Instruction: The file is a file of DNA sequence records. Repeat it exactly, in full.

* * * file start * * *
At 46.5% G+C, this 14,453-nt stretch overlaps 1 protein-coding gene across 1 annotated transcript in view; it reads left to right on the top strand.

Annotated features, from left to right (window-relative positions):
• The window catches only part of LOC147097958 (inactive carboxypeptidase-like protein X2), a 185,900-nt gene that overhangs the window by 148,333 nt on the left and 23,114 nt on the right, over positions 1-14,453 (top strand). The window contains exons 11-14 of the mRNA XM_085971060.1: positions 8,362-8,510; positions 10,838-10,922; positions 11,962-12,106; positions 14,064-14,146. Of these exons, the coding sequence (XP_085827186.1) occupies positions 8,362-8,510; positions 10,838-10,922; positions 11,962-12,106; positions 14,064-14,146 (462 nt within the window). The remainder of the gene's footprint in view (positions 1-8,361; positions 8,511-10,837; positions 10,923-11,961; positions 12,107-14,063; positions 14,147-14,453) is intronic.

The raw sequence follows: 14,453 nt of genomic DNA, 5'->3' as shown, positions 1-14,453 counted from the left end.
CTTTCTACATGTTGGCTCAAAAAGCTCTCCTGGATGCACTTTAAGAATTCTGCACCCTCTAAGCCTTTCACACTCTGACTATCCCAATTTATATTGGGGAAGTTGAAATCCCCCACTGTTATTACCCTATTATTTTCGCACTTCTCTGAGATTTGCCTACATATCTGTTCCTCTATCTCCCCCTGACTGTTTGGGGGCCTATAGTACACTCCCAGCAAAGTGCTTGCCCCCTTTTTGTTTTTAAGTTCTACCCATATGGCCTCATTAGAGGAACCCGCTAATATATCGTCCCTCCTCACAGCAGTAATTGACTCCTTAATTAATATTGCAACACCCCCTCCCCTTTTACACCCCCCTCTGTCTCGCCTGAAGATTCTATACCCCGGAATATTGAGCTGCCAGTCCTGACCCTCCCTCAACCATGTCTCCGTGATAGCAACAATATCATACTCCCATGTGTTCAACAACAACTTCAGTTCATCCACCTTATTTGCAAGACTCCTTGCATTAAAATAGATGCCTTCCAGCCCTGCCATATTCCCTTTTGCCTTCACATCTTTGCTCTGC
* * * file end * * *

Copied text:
At 46.5% G+C, this 14,453-nt stretch overlaps 1 protein-coding gene across 1 annotated transcript in view; it reads left to right on the top strand.

Annotated features, from left to right (window-relative positions):
• The window catches only part of LOC147097958 (inactive carboxypeptidase-like protein X2), a 185,900-nt gene that overhangs the window by 148,333 nt on the left and 23,114 nt on the right, over positions 1-14,453 (top strand). The window contains exons 11-14 of the mRNA XM_085971060.1: positions 8,362-8,510; positions 10,838-10,922; positions 11,962-12,106; positions 14,064-14,146. Of these exons, the coding sequence (XP_085827186.1) occupies positions 8,362-8,510; positions 10,838-10,922; positions 11,962-12,106; positions 14,064-14,146 (462 nt within the window). The remainder of the gene's footprint in view (positions 1-8,361; positions 8,511-10,837; positions 10,923-11,961; positions 12,107-14,063; positions 14,147-14,453) is intronic.

The raw sequence follows: 14,453 nt of genomic DNA, 5'->3' as shown, positions 1-14,453 counted from the left end.
CTTTCTACATGTTGGCTCAAAAAGCTCTCCTGGATGCACTTTAAGAATTCTGCACCCTCTAAGCCTTTCACACTCTGACTATCCCAATTTATATTGGGGAAGTTGAAATCCCCCACTGTTATTACCCTATTATTTTCGCACTTCTCTGAGATTTGCCTACATATCTGTTCCTCTATCTCCCCCTGACTGTTTGGGGGCCTATAGTACACTCCCAGCAAAGTGCTTGCCCCCTTTTTGTTTTTAAGTTCTACCCATATGGCCTCATTAGAGGAACCCGCTAATATATCGTCCCTCCTCACAGCAGTAATTGACTCCTTAATTAATATTGCAACACCCCCTCCCCTTTTACACCCCCCTCTGTCTCGCCTGAAGATTCTATACCCCGGAATATTGAGCTGCCAGTCCTGACCCTCCCTCAACCATGTCTCCGTGATAGCAACAATATCATACTCCCATGTGTTCAACAACAACTTCAGTTCATCCACCTTATTTGCAAGACTCCTTGCATTAAAATAGATGCCTTCCAGCCCTGCCATATTCCCTTTTGCCTTCACATCTTTGCTCTGC